HP 3 Par
We liked 3 Par and it would have been our second choice but it still was a disk based storage system. It would have required lots of spinning disks and the rack space was similar to NetApp. Performance was better but they didn’t have 10Gb connectivity until their next release. Licensing was going to be expensive as well. Their IOP count was around 50,000 and their cost was similar to NetApp.
One of our application vendors recommended Hitachi. I knew from experience that they did have a good product and it performed. They were probably the only disk based storage vendor that really understood our requirements and could provide real performance numbers. Again it was a rack of disks and the price was significantly over budget. About twice that of NetApp and 3 Par.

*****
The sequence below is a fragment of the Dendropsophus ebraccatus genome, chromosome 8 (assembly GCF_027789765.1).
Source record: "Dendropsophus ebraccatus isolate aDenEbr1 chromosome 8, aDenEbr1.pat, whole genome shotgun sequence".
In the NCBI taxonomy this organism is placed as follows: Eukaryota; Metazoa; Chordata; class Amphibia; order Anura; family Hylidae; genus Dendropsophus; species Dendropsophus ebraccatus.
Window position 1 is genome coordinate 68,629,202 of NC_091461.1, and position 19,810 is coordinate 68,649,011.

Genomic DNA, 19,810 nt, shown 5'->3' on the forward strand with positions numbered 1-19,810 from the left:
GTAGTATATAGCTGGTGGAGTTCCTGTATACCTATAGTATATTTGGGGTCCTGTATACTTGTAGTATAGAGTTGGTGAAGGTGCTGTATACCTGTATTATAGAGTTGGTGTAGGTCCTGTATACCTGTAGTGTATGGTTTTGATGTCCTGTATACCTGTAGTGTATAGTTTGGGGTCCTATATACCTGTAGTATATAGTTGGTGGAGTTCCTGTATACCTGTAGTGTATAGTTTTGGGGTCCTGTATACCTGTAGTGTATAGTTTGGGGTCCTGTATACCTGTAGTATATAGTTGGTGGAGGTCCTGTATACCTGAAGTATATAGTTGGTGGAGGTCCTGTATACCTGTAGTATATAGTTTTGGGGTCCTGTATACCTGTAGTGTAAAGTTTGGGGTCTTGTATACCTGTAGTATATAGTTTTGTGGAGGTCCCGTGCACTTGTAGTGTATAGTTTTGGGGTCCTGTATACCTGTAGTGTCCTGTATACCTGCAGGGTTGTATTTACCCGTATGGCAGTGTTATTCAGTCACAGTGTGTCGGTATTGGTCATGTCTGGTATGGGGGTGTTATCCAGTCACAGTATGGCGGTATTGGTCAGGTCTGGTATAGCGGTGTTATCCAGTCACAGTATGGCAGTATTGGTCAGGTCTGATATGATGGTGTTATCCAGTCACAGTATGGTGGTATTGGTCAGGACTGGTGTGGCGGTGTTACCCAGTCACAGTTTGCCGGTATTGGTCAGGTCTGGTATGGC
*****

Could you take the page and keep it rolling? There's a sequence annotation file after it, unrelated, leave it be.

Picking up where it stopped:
After seeing what the 3 top disk based storage vendors had to offer, it was clear to me we needed to move in a different direction. I saw quite a few hybrid systems at VMworld and decided to look at what they had to offer. With the advent of solid state storage and FusionIO, hybrid vendors have come up with very viable solutions. The only challenge at this point is cost. Most solid state solutions become quite expensive due to the quantity of disks required. I made calls to the major players in the hybrid arena and ended up looking at the following vendors. The top 3 I researched are listed below. Other vendors I ruled out due to capacity limitations or their likelihood of being around in a few years.